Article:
Posted by: Patricia Salkin | August 19, 2018

Fed. Dist Court in HI Denies Summary Judgment in RLUIPA Claims Arising from Special Use Permit to Build a Church

This post was authored by Matthew-Loeser, Esq.

Plaintiff Fredrick R. Honig bought land on Maui zoned for agricultural use that he leased to Plaintiff Spirit of Aloha Temple, which applied for a Special Use Permit to build a church and hold religious events on the land. After the requested Special Use Permit was denied, Plaintiffs filed this action, asserting religious discrimination.

In Count I, plaintiff asserted that the County of Maui’s imposition and implementation of land use regulations to deny a Special Use Permit for “church activities” amounted to a substantial burden on Honig’s and Spirit of Aloha Temple’s religious exercise, in violation of RLUIPA 42 U.S.C. § 2000cc(a). The record reflected that when Honig purchased the land in issue here in September 1994, he knew that it was zoned for agricultural and conservation use. After its initial Special Use Permit application was denied, Spirit of Aloha Temple entered into an agreement to lease the property from Honig. Thus, the court found that it knew or should have known that it might not get a Special Use Permit for the proposed temple. Conversely, Spirit of Aloha Temple may have reasonably believed that it would nevertheless receive the permit because it was amenable to any reasonable condition and it orally amended the permit application to have fewer events and to end most of those events during daylight hours. As such, there was a question of fact as to whether it was reasonable for Spirit of Aloha Temple to expect that it would get the Special Use Permit, or whether it created its own burden.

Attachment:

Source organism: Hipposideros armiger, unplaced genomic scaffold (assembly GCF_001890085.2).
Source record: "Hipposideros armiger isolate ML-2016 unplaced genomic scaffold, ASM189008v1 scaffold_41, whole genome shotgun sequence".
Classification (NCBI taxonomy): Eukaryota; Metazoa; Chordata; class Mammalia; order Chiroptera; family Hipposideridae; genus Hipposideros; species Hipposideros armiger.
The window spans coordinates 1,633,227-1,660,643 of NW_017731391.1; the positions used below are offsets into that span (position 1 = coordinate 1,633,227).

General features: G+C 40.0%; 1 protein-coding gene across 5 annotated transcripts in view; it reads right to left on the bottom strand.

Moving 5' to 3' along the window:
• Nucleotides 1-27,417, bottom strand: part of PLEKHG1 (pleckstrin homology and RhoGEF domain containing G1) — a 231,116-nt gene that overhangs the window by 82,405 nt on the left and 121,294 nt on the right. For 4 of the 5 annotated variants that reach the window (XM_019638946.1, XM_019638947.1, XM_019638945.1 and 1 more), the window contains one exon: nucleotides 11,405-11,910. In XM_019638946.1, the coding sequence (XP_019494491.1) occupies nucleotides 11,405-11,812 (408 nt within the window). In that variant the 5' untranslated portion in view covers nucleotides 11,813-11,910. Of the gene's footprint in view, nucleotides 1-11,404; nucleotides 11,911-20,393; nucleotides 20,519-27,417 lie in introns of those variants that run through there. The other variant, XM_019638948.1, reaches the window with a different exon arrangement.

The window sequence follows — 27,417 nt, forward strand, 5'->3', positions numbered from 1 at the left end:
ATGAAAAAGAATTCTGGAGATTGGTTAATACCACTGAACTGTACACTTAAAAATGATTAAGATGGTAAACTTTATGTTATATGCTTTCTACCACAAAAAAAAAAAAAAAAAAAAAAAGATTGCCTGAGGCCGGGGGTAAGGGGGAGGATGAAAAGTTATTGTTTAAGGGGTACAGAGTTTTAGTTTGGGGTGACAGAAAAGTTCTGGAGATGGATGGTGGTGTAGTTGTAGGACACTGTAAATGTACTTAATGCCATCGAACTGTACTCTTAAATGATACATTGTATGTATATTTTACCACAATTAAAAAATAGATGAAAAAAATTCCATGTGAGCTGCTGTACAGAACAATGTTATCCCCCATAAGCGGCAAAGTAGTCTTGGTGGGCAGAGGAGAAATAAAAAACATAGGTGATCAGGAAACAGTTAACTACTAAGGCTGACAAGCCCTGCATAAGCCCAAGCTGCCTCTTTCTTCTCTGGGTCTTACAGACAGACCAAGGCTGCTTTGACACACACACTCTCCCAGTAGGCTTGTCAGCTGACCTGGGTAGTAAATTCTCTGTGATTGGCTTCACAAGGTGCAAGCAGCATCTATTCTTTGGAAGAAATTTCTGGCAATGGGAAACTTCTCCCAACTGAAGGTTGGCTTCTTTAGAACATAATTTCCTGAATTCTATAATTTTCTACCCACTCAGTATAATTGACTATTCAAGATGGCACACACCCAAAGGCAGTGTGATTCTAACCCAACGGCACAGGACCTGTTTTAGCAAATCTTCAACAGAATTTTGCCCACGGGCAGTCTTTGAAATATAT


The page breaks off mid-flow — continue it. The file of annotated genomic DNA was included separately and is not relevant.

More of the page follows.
Next, plaintiff alleged in Count II a violation of 42 U.S.C. § 2000cc(b)(2), which prohibited the imposition or implementation of “a land use regulation that discriminates against any assembly or institution on the basis of religion or religious denomination.” Count VII asserted a violation of the Equal Protection Clause of the Fourteenth Amendment. Here, Maui Planning Commission granted a Special Use Permit to Ali’i Kula Lavender Farm to conduct tourism activities, including agricultural classes and workshops, to operate a gift shop, to conduct wedding ceremonies, and to have catered receptions and other special events. It also granted a Special Use Permit to Hale Akua Garden Farm Retreat Center for a well-being education operation with overnight accommodations. Interpreting the facts in the light most favorable to the nonmoving party, the court held that the County of Maui failed to show that the differences with these other businesses would preclude a reasonable jury from finding discrimination.

In Count V, plaintiff claimed that the County of Maui’s denial of the Special Use Permit to Spirit of Aloha Temple amounted to a prior restraint in violation of its First Amendment rights, actionable under 42 U.S.C. § 1983. However, since the parties did not sufficiently address the state court administrative appeals process in their briefs, the court could not determine whether it should give the state court judgment preclusive effect as to Count V. Count VI asserted that the County of Maui deprived and was depriving Plaintiffs of their First Amendment right to freely exercise their religion. As with Count V, neither of the parties’ motions sufficiently discussed the res judicata or collateral estoppel doctrines in the context of the Free Exercise of Religion claim. Accordingly, the court denied the motions for summary judgment filed by both parties.

Spirit of Aloha Temple v County of Maui, 2018 WL 3520675 (D HI 7/20/2018)

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